To better understand the uses of Machine Learning, consider some instances where Machine Learning is applied: the self-driving Google car; cyber fraud detection; and, online recommendation engines from Facebook, Netflix, and Amazon. Machines can enable all of these things by filtering useful pieces of information and piecing them together based on patterns to get accurate results.

The process flow depicted here represents how Machine Learning works:

Machine Learning Process

The rapid evolution in Machine Learning has caused a subsequent rise in the use cases, demands—and, the sheer importance of ML in modern life. Big Data has also become a well-used buzzword in the last few years.  This is, in part, due to the increased sophistication of Machine Learning, which enables the analysis of large chunks of Big Data. Machine Learning has also changed the way data extraction and interpretation are done by automating generic methods/algorithms, thereby replacing traditional statistical techniques.

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Uses of Machine Learning

Typical results from Machine Learning applications we either see or don’t regularly include web search results, real-time ads on web pages and mobile devices, email spam filtering, network intrusion detection, and pattern and image recognition. All these are by-products of using Machine Learning to analyze massive volumes of data.

Traditionally, data analysis was trial and error-based, an approach that becomes impossible when data sets are large and heterogeneous. Machine Learning provides smart alternatives to analyzing vast volumes of data. By developing fast and efficient algorithms and data-driven models for real-time processing of data, Machine Learning can produce accurate results and analysis.

Pro Tip: For more on Big Data and how it’s revolutionizing industries globally, check out our article about what Big Data is and why you should care.

According to a related report by McKinsey, “As ever more of the analog world gets digitized, our ability to learn from data by developing and testing algorithms will only become more important for what is now seen as traditional businesses.”  The same report also quotes Google’s chief economist Hal Varian who calls this “computer kaizen” and adds, “just as mass production changed the way products were assembled, and continuous improvement changed how manufacturing was done… so continuous (and often automatic) experimentation will improve the way we optimize business processes in our organizations.” Machine Learning is here to stay.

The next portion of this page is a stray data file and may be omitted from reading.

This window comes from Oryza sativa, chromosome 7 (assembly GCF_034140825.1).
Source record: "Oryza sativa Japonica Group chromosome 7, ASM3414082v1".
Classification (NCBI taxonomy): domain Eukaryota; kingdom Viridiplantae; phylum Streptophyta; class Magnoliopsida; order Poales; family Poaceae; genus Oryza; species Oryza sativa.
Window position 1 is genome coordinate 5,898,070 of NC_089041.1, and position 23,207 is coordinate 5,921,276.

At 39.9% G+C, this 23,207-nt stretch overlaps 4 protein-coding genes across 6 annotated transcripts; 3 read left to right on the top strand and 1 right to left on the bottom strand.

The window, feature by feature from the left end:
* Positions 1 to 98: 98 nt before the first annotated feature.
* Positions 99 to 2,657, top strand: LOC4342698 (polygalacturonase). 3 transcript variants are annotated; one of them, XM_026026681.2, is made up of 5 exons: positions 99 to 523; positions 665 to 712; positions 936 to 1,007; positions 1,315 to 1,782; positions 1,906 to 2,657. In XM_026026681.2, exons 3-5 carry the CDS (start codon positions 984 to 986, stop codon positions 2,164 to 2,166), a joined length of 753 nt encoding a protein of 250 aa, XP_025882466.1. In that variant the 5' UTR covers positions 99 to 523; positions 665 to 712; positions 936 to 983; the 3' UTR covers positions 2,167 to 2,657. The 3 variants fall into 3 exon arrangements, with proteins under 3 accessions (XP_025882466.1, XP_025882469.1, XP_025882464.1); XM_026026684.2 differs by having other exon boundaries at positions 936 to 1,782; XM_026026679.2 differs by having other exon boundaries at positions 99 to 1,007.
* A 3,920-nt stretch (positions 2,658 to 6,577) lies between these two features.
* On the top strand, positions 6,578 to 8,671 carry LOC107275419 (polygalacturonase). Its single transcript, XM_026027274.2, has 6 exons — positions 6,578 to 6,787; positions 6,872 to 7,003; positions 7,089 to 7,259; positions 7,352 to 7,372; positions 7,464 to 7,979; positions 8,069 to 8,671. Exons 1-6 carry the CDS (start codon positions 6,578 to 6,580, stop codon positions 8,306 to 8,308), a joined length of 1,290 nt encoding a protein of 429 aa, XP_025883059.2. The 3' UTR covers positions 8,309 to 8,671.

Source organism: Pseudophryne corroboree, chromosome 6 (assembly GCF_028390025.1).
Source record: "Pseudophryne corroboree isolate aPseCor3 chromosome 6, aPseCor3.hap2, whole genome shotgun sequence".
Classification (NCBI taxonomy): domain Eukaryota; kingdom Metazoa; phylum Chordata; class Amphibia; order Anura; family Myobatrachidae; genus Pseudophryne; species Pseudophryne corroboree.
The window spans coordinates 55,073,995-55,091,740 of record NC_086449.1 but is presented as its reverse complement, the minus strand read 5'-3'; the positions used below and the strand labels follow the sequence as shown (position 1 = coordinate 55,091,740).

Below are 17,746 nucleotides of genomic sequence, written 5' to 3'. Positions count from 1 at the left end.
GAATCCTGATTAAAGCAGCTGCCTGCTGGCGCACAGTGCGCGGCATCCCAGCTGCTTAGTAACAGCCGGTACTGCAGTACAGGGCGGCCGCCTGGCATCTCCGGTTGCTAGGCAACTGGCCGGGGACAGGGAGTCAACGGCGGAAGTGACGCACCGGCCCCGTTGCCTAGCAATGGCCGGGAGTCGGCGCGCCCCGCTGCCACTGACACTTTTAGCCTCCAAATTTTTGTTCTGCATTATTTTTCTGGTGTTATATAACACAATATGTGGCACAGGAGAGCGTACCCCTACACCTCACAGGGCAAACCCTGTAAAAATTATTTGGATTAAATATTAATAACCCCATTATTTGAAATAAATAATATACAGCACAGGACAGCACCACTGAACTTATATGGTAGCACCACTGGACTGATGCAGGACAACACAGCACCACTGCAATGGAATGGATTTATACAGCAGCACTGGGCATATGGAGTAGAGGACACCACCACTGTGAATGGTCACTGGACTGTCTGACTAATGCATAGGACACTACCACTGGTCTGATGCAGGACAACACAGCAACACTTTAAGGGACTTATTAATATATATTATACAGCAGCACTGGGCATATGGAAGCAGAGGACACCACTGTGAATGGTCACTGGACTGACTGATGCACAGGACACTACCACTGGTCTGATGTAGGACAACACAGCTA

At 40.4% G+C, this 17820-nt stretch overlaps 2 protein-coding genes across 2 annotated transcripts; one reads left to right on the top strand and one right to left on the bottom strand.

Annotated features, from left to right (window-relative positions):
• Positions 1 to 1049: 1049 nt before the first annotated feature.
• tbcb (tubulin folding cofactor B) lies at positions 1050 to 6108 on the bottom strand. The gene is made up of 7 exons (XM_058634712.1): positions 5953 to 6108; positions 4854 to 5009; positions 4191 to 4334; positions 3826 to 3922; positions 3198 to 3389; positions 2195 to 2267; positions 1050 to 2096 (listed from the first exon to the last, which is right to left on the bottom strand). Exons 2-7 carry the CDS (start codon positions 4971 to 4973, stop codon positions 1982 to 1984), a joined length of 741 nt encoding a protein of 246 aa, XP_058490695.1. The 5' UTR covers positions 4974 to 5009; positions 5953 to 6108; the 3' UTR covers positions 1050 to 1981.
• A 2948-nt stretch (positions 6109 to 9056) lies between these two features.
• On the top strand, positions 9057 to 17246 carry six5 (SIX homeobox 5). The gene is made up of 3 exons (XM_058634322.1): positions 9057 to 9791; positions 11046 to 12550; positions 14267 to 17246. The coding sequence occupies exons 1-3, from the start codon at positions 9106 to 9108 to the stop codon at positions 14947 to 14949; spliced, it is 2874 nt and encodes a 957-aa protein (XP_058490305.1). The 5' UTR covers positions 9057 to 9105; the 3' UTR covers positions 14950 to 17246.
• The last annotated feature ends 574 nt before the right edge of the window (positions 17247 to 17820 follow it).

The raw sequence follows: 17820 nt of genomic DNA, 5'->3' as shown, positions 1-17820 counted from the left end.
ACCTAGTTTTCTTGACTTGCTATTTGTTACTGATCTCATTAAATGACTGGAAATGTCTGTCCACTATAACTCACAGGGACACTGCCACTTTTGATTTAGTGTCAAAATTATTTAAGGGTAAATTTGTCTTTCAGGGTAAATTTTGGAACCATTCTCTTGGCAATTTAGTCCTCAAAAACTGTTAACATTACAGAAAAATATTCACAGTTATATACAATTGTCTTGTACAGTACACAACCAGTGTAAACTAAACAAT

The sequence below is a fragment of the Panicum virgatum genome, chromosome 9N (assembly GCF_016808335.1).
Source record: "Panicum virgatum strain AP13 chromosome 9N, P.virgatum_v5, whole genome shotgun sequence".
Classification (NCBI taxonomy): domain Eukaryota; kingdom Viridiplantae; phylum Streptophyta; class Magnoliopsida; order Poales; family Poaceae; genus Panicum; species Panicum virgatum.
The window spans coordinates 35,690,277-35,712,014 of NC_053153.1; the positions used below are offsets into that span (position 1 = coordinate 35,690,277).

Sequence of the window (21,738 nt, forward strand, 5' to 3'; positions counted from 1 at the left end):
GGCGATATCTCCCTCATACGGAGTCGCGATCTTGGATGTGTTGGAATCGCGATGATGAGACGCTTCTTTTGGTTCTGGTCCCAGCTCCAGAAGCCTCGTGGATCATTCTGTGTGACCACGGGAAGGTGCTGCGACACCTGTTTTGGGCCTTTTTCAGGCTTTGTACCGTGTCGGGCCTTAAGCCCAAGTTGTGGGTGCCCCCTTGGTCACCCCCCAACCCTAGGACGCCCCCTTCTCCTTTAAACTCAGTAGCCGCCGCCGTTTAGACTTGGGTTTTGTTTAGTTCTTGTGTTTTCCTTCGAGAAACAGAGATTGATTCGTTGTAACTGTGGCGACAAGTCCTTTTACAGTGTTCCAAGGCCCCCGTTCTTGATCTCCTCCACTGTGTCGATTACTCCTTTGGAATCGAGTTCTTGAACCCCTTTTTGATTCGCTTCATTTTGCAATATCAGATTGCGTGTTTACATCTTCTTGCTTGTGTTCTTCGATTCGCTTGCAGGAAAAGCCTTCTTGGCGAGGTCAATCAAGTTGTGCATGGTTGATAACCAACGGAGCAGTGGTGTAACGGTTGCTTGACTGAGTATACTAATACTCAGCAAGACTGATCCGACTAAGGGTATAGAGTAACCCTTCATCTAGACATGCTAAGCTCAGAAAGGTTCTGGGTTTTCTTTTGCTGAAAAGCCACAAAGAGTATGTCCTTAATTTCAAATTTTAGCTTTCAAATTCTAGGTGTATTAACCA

Some Machine Learning Algorithms And Processes

If you’re studying Machine Learning, you should familiarize yourself with standard Machine Learning algorithms and processes. These include neural networks, decision trees, random forests, associations, and sequence discovery, gradient boosting and bagging, support vector machines, self-organizing maps, k-means clustering, Bayesian networks, Gaussian mixture models, and more.

To get the most value out of Big Data, other Machine Learning tools and processes that leverage various algorithms include:

  • Comprehensive data quality and management
  • GUIs for building models and process flows
  • Interactive data exploration and visualization of model results
  • Comparisons of different Machine Learning models to quickly identify the best one
  • Automated ensemble model evaluation to determine the best performers
  • Easy model deployment so you can get repeatable, reliable results quickly
  • An integrated end-to-end platform for the automation of the data-to-decision process

Machine Learning Prerequisites

For those interested in learning more about breaking into the field of Machine Learning, a few requirements should be met to be successful in pursual of this field. These requirements include:

  1. Basic knowledge of programming and scripting languages
  2. Intermediate knowledge of statistics and probability
  3. Basic knowledge of linear algebra. In the linear regression model, a line is drawn through all the data points, and that line is used to compute new values.
  4. Understanding of calculus
  5. Knowledge of how to clean and structure raw data to the desired format to reduce the time taken for decision making.

Each of these prerequisites will help you quickly succeed in transitioning into Machine Learning. For a refresh on the various prerequisites above, the Simplilearn YouTube channel provides succinct and detailed overviews.

Conclusion

Ready to build a career in Machine Learning? Simplilearn’s Machine Learning Certification Course will set you on the path to success in this exciting field. Master Machine Learning concepts and techniques including supervised and unsupervised learning, mathematical and heuristic aspects, and hands-on modeling to develop algorithms and prepare you for the role of Machine Learning Engineer.

You can also take-up the Post Graduate Program in AI and Machine Learning with Purdue University collaborated with IBM. This program gives you an in-depth knowledge of Python, Deep Learning with the Tensor flow, Natural Language Processing, Speech Recognition, Computer Vision, and Reinforcement Learning.

Machine Learning is the future. The future is now, are you ready to transform? Start your journey with Simplilearn.

About the Author

PriyadharshiniPriyadharshini

Priyadharshini is a knowledge analyst at Simplilearn, specializing in Project Management, IT, Six Sigma, and e-Learning.